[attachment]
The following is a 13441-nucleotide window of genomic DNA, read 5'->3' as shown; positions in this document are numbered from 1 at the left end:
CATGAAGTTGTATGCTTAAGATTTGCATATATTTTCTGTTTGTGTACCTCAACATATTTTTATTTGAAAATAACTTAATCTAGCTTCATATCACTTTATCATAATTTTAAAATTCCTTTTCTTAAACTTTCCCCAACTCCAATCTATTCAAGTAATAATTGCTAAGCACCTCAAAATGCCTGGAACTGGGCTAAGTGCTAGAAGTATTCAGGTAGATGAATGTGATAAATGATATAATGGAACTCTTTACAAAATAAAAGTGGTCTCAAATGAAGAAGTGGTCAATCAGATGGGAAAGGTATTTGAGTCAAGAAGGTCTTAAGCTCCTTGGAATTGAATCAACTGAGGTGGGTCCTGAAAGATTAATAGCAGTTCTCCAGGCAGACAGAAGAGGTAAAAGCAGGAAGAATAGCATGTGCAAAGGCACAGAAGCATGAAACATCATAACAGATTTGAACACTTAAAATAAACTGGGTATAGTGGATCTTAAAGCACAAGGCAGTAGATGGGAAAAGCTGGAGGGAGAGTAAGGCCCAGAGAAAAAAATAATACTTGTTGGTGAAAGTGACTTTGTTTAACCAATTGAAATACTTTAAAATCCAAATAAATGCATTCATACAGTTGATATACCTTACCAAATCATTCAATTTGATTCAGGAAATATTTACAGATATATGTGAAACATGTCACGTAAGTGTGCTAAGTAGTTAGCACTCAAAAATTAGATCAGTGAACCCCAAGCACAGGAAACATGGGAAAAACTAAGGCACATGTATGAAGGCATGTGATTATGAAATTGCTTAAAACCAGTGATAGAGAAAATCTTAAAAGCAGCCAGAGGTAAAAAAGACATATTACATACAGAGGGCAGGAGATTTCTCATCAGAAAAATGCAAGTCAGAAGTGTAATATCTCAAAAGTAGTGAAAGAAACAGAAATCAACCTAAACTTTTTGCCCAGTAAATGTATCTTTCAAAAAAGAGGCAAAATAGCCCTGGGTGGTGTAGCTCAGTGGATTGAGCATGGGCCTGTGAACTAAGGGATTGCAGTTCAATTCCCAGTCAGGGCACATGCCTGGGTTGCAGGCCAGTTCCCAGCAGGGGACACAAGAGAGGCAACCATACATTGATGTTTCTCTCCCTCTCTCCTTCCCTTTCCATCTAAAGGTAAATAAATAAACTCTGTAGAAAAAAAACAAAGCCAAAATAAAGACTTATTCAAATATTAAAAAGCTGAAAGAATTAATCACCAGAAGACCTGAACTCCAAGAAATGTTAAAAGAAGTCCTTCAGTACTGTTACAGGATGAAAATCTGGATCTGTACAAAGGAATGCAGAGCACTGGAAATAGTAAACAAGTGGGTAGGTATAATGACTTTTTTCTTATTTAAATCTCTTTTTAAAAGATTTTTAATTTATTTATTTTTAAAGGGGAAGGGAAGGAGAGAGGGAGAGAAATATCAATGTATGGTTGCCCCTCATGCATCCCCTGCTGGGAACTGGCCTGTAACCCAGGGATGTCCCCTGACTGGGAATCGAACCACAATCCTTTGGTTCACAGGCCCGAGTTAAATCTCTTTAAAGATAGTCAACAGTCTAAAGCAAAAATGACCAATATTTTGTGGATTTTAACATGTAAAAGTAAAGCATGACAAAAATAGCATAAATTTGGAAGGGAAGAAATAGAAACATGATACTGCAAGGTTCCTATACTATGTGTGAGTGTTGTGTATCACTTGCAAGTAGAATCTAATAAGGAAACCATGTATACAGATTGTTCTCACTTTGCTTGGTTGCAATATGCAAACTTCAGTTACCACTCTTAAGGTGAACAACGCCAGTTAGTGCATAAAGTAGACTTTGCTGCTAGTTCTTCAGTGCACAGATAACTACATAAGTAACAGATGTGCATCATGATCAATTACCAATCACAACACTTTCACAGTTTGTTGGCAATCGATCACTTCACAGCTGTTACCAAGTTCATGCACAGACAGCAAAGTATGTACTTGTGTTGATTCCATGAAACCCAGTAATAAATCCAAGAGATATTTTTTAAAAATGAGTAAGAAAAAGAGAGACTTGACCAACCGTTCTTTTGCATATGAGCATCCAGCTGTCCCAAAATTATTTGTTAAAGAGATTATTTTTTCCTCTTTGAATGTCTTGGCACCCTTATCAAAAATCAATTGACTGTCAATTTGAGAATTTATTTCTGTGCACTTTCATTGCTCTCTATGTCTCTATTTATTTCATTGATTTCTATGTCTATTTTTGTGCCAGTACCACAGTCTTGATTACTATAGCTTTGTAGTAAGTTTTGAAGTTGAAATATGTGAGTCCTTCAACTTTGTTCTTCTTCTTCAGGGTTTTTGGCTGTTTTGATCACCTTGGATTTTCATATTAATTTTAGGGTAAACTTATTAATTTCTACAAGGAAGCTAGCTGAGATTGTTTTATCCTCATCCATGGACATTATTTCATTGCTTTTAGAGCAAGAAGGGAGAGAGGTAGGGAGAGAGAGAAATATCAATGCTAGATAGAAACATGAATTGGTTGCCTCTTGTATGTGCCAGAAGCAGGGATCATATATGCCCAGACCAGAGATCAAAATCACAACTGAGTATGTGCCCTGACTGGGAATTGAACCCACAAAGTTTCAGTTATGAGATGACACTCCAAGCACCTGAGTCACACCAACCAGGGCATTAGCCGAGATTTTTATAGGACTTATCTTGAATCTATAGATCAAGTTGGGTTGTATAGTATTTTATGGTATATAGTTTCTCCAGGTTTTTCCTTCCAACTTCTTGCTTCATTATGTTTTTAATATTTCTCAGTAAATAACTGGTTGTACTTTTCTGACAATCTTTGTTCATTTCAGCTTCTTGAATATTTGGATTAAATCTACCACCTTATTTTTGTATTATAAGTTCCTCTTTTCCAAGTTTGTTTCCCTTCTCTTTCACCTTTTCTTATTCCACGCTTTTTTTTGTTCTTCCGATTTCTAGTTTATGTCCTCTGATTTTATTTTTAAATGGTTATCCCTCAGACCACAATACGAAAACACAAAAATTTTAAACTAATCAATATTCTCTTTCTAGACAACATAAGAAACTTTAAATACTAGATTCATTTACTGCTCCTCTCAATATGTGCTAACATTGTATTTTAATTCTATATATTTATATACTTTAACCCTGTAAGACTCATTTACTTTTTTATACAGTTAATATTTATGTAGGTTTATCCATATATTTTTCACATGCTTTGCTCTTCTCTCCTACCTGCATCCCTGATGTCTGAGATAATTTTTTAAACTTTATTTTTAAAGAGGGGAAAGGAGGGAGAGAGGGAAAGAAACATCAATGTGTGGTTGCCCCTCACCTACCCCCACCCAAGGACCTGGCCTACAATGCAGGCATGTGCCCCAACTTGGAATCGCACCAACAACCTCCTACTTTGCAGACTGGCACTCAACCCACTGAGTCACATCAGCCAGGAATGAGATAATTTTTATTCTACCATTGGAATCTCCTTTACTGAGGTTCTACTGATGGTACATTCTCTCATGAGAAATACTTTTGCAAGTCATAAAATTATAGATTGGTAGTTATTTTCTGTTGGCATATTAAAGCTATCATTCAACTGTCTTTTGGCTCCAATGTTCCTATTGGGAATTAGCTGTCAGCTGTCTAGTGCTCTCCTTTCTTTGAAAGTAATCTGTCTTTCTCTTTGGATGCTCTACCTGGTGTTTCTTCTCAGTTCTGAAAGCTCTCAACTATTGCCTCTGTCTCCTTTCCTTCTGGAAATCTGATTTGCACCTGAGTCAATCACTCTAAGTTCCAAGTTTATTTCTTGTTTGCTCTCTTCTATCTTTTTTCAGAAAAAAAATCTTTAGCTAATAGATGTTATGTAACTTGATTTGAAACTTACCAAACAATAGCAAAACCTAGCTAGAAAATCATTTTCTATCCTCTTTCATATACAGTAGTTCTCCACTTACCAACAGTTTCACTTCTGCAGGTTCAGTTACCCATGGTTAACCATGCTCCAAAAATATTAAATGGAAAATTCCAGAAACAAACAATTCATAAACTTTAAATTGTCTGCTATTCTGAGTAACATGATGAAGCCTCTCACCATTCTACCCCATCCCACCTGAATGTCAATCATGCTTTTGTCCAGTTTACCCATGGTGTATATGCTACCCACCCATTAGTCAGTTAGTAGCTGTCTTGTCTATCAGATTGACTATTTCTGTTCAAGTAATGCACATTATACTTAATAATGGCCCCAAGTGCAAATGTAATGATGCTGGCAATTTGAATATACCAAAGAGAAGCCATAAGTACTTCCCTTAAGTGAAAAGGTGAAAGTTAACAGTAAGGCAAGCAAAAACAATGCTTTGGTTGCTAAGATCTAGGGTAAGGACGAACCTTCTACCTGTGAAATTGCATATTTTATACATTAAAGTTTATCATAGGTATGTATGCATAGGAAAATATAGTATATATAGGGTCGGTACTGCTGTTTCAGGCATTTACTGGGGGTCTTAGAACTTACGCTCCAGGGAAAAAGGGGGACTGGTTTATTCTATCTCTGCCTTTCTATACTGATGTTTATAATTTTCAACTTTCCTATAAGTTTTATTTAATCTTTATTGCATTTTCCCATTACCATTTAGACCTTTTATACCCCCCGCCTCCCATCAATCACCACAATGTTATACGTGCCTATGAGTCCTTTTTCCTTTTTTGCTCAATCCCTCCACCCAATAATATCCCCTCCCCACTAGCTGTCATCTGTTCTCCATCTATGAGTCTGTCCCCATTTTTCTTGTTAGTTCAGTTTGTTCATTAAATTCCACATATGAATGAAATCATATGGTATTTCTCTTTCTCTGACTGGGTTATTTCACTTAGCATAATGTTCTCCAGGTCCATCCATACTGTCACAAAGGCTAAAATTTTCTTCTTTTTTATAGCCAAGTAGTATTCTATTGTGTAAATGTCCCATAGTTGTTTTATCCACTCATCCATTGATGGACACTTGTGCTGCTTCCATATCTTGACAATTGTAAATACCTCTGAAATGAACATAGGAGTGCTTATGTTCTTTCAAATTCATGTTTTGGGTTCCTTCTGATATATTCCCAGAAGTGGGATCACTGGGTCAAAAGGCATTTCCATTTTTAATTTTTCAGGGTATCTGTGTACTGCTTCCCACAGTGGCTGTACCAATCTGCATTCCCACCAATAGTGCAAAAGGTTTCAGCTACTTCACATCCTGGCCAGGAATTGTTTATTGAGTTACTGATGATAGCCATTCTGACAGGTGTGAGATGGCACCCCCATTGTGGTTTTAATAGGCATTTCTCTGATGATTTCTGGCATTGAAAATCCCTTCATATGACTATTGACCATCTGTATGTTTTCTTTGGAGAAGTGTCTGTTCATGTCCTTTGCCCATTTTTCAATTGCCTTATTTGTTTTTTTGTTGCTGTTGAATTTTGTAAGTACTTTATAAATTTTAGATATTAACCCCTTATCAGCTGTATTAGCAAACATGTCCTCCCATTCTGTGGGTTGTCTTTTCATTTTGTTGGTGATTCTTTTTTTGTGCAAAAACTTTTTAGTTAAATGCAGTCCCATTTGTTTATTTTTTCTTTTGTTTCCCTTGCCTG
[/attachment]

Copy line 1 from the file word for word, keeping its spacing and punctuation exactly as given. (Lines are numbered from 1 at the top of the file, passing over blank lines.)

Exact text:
The following is a 13441-nucleotide window of genomic DNA, read 5'->3' as shown; positions in this document are numbered from 1 at the left end: